I’d always been all about the packing cubes, until I discovered vacuum-sealed versions of them ! You throw your clothes in, seal the bag, then roll it up to push out all the air. I can literally fit twice as many clothes in my backpack when I use these ! Even if you don’t want to carry more things in your bag, it frees up so much space that if you need to pack in a hurry, you can just chuck everything in.
Sometimes your bank will block your card, sometimes your card won’t work in an ATM, and sometimes you could even lose it or have it stolen. Bring at least three debit/credit cards with you that are all linked to different accounts ( with money in them ! ) Keep one in your backpack, one in your daypack, and one on your person.
I carry a spare 300 USD that’s split up in various places in my backpack, daypack, and occasionally, my shoe when I’m nervous I’ll be robbed. It means that in a worse-case scenario, I can pay for some food, a dorm bed, and a Skype call to my family to get an emergency wire transfer until I can get back on my feet again. I went with U. S. dollars because it’s the most widely accepted currency around the world and easy to change.
When I decided to see if it was possible to visit the Maldives on a budget back in 2014, information was so sparse that I couldn’t even find a photo of the islands I’d decided to visit. Well, that trip was one of my highlights of the past eight years and I’m so glad I went, despite not being able to find any information online. And the advantage to that lack of information was getting to be the only tourist on an entire island — I had the whole beach to myself ! If you know it’s safe to travel somewhere, but can’t find out much else, go for it. It’s probably far easier to get there than you think. And if not, it makes for a good story.
I’m definitely testament to that ! But expecting everything to go perfectly on your trip is only setting yourself up to fail. Nobody goes travelling and comes back without any stories of mishaps. No matter how prepared you are, at some point you’re going to get lost, get scammed, miss your bus, get food poisoning, injure yourself… the list is endless ! Expect it to happen, and don’t beat yourself up when it does. In a month’s time, you’ll find it funny rather than frustrating.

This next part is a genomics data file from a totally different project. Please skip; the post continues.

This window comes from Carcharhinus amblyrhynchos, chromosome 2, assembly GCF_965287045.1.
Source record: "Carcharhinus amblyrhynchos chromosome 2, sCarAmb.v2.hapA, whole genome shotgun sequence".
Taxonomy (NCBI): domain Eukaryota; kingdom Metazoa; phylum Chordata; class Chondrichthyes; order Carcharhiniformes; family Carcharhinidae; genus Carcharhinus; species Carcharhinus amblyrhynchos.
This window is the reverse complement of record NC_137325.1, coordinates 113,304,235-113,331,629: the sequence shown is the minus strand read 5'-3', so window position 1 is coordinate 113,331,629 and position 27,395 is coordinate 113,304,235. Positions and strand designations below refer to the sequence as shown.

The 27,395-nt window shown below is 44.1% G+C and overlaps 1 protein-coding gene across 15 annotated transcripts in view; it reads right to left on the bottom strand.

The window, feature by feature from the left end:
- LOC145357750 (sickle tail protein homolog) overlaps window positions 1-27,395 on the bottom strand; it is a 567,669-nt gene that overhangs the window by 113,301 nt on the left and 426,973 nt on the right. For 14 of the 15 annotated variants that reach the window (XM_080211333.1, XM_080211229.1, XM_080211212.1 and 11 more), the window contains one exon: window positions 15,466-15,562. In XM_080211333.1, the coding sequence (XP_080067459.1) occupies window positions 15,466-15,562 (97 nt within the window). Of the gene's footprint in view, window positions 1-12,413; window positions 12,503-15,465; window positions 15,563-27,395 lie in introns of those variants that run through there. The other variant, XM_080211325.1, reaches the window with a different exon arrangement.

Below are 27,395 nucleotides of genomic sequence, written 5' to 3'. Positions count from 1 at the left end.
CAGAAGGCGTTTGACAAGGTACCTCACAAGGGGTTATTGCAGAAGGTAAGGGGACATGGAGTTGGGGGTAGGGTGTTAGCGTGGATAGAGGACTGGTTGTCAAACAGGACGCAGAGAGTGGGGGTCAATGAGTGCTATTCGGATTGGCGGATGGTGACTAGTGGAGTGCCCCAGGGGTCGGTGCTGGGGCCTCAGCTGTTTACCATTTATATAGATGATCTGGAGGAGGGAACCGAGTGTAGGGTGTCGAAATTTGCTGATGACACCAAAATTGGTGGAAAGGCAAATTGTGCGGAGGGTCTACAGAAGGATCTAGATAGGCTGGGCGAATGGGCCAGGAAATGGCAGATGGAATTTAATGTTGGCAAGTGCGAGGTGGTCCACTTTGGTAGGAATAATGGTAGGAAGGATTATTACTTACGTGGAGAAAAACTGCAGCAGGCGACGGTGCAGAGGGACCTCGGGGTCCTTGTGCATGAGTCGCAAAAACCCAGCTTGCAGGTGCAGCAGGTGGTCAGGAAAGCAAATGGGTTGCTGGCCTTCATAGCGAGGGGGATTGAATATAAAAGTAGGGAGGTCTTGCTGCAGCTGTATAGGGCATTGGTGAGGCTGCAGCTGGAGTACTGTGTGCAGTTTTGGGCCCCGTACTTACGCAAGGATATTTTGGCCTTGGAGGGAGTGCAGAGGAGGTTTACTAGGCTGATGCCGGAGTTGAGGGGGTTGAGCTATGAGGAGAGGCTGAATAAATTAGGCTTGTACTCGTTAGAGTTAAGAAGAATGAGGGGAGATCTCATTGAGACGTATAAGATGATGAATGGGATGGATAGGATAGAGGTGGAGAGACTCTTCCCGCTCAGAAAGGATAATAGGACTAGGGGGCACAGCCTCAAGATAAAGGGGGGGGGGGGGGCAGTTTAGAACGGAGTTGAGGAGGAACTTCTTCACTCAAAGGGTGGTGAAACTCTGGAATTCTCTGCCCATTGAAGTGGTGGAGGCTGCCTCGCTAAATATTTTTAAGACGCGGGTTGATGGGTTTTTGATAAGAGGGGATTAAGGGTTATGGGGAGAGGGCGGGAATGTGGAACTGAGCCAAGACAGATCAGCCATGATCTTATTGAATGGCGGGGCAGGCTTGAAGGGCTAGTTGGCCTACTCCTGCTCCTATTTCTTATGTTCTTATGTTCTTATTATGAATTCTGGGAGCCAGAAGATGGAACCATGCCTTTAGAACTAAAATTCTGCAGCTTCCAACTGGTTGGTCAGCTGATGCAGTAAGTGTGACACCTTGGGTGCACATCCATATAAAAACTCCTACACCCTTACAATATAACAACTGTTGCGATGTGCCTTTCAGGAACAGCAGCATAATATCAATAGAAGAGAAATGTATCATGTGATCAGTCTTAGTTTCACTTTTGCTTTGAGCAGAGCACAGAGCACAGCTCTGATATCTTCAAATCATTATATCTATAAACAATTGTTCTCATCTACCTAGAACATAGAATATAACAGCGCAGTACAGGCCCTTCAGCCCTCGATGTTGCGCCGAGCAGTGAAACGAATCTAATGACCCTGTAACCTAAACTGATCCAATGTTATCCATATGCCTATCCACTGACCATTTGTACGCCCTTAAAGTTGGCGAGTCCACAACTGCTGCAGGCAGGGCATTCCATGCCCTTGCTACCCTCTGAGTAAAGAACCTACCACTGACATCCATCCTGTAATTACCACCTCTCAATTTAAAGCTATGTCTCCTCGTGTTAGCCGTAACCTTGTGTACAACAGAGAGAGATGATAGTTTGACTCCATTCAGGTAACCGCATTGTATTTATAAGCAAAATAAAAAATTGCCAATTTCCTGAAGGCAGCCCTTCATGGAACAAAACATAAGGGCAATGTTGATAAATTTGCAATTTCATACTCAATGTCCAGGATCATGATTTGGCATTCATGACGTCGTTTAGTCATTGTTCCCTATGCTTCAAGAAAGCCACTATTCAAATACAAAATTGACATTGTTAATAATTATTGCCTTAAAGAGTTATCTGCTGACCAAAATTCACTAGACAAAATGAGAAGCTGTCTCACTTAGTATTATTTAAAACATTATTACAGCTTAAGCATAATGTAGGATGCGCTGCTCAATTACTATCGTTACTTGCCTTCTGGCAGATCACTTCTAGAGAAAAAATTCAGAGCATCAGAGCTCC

It achieves absolutely nothing and makes you look like an asshole. Instead, calm down, put a smile on your face, think of how this will make a great story one day, and rationally figure out an solution plan. This too shall pass.
What happens if you arrive in a city, go to grab your mail confirmation for your accommodation, and your phone and laptop are out of battery ? I always make sure I have a hard copy of my guesthouse name and their address, as well as directions if I won’t be taking a taxi. Once I arrive, I’ll grab one of the hotel’s cards, so I’ll always know where I’m staying, and can show it to locals to ask for help with finding my way back.
So many people will tell you not to travel with jeans, but if you wear pantalons all the time at home, you’ll want to wear them while travelling, too. I didn’t start travelling with pantalons until my second year of travel, and man, I missed them so much ! They’re not *that* bulky so you really don’t need to worry about the extra space and weight. And in many cities in Europe, you’ll want to wear jeans to fit in with the locals — you don’t want to look like a grubby backpacker in Paris !
Checking out is when you’re most likely to lose something. Whenever I check out of a place, I check the bathroom, I check under the beds, I check the desks, and then I make sure I have my passport, laptop, camera, money, phone, and external drive. I’ll be fine if I leave anything else behind. Having a routine that you go through every single time will help you keep track of everything. I learned my lesson with this one when I left my passport behind in a guesthouse in Bagan, then left it in an apartment in London two months later.